The concept of metagenomics was formally defined by Jo Handelsman of the University of Wisconsin. Metagenomics is a popular method of microbial research that uses high-throughput sequencing technology to characterize the taxonomic and functional attributes of biological communities [10]. Metagenomics avoids the separation of organisms and directly detects and quantifies DNA. It can quickly and accurately obtain abundant microbial data and has been widely used in the research of soil microorganisms [1113]. Metagenomics has also been used in many sugarcane soil-related research projects. Studies have shown that no-tillage and bagasse mulching can affect the types and functions of soil microorganisms, and the impact on microbial function is less than that on community composition [14]. These functional changes may affect the productivity of sugarcane. Metagenomics has also been applied to detect sugarcane diseases. Studies have found that Sugarcane Yellow Canopy Syndrome is related to the function of specific soil microorganisms [15]. In addition, metagenomics has also found that earthworms can change the functional classification of soil microorganisms in a sugarcane field by increasing the accumulation of sugarcane biomass [16]. However, there are few reports on the relationship among the growth of sugarcane, the soil nutrients, and the changes of soil microorganisms under application of organic fertilizers. Thus, the objective of this study is to explore the effects of organic fertilizer on sugarcane growth, soil nutrients, and variation in the taxonomic composition of soil microbial communities.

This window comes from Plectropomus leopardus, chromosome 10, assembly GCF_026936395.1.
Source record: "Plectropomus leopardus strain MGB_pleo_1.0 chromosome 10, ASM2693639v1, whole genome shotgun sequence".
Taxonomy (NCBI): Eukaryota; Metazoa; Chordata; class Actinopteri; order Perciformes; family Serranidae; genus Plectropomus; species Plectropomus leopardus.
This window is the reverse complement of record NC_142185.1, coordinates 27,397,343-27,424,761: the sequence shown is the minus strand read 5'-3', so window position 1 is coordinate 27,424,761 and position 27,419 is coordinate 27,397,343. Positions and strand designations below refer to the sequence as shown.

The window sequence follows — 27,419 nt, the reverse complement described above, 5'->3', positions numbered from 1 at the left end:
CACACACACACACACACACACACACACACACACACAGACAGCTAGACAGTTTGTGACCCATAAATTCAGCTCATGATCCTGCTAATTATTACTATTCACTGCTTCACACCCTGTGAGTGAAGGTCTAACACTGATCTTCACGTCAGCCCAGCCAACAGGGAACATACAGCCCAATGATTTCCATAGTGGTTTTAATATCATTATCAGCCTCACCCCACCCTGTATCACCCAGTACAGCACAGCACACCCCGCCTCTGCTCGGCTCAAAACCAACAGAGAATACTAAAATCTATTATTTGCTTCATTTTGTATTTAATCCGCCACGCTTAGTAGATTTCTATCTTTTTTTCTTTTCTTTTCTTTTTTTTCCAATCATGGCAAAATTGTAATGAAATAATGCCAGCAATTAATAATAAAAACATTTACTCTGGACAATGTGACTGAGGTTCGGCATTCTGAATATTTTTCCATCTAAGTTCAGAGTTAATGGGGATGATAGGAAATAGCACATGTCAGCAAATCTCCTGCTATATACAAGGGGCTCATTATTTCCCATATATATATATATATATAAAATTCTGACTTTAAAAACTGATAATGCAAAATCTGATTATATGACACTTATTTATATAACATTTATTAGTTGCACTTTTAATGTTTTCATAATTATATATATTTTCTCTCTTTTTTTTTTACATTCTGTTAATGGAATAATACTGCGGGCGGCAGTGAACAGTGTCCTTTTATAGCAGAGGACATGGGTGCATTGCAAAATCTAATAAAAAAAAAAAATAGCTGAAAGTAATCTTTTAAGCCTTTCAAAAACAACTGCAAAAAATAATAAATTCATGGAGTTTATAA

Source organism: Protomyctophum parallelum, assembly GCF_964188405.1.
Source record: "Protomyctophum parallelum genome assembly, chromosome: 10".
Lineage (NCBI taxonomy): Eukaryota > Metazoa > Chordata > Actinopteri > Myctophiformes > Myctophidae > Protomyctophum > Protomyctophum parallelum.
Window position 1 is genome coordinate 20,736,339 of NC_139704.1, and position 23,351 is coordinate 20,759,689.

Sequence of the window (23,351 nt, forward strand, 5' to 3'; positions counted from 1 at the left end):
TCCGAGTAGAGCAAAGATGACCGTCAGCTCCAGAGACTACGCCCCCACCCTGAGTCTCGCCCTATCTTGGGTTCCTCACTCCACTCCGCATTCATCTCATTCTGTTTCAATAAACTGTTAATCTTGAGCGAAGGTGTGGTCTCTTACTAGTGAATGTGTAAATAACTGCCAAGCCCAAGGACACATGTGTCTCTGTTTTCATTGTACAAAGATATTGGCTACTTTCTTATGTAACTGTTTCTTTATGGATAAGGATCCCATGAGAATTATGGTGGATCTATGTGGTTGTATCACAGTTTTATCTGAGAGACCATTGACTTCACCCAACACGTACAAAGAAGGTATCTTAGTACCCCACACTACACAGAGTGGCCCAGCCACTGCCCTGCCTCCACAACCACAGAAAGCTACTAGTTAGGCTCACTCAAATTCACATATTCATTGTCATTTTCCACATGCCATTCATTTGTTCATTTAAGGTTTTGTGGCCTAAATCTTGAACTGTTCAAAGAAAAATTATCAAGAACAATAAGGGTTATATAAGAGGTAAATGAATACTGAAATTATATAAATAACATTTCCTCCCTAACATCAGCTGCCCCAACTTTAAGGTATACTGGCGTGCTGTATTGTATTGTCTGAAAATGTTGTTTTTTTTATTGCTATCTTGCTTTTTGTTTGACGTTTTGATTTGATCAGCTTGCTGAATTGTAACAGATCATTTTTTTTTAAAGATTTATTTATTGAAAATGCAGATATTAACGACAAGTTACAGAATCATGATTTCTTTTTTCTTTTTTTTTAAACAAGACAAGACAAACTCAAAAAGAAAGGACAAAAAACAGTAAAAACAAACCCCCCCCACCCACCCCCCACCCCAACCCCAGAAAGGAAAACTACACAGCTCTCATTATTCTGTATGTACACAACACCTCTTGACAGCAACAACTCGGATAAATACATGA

2. Materials and Methods

2.1. Experimental Design and Sample Collection